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Trailblazers: Moving on up

Mar 29, 2016
by Bobbie Stewart

Risk-takers, trendsetters, adventurers. Whatever you call them, these Flagler College alumni are blazing their own unique trails to success.

In co-founding two start-ups since graduating from Flagler College in 2010, Kelby Hawn has learned two important lessons: Always be on the lookout for opportunities.
And act fast.

Hawn has employed both with her start-ups, one of which raised more than $9 million in funding for an “Uber meets UHaul” app called Dolly. The app matches movers with those needing large items moved in five cities across the country. Users post what they need moved, schedule it with a Dolly “helper” and track their whereabouts during a move. The app, which uses an algorithm to set a price, has been featured in The Wall Street Journal, TechCrunch, Chicago Tribune and Seattle Times.

“I’ve always been open to opportunity,” the Graphic Design major said. “When I cold-emailed a small graphic design company during my senior year for an internship, I just needed experience. It totally changed my life.”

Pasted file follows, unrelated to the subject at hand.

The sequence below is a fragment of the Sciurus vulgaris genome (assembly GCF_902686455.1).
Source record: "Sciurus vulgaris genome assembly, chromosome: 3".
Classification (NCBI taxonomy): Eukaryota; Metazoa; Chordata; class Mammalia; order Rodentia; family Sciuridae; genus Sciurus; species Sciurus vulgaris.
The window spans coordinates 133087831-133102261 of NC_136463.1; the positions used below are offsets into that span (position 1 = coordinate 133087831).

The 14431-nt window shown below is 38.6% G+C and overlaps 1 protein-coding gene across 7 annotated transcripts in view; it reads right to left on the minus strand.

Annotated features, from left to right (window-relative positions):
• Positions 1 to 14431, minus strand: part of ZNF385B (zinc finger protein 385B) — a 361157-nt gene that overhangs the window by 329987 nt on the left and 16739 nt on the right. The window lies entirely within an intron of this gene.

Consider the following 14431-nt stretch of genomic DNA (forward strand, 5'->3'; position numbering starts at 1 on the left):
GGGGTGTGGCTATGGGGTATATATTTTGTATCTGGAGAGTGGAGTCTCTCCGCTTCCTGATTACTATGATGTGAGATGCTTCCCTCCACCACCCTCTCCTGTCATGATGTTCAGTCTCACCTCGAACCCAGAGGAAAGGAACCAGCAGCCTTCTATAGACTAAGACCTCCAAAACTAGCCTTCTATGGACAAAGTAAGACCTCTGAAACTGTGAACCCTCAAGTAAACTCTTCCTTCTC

It was there, at the modest design firm, that she met two men — Chad Wittman and Jason Norris — who would become future business partners. In the summer of 2011, the trio began working on the social media analytics provider EdgeRank Checker as part of their company Applum. The platform gave users a score of how well their Facebook pages were doing in others’ news feeds, and advised them of the best times to post.

“Facebook Insight (an analytics tool) was not that thorough at that time,” Hawn said. “We swooped in at the right time.”

The service quickly began soaring in popularity, turning a profit within 30 days. Fortune 500 companies used it, as did (to Hawn’s delight) musician Lady Gaga.

Realizing that their company needed more room to grow in a tech environment, Hawn and her co-founders moved from Port Orange, Fla. to Chicago. Two years later, co-founder Wittman was moving from the city’s downtown to the suburbs with a mattress precariously strapped onto a sedan.

“This is a bad idea, and not safe,” Hawn remembered him saying. He returned to work from that experience to ask Hawn and Norris: “Hey guys, why don’t we do Uber for moving?”

Hawn’s response was automatic: “That is actually a really great idea.”

This came around the same time that EdgeRank was plateauing, and as luck would have it, around the same time the social media company Socialbakers offered to buy it. Hawn and her co-founders decided to sell the social media analytics tool and dove headfirst into Dolly. To date, the company, now in Seattle, has raised $9.7 million in funding, has nearly 20 employees and is available in Chicago, Denver, Salt Lake City, San Diego and Seattle.

And all this from a self-described “over-achiever” whose high school hope it was to attend one college. “Flagler was the only college I applied to,” she said.

“It had a great Graphic Design program and…” she added after giggling, “was a Flagler version of Hogwarts.”

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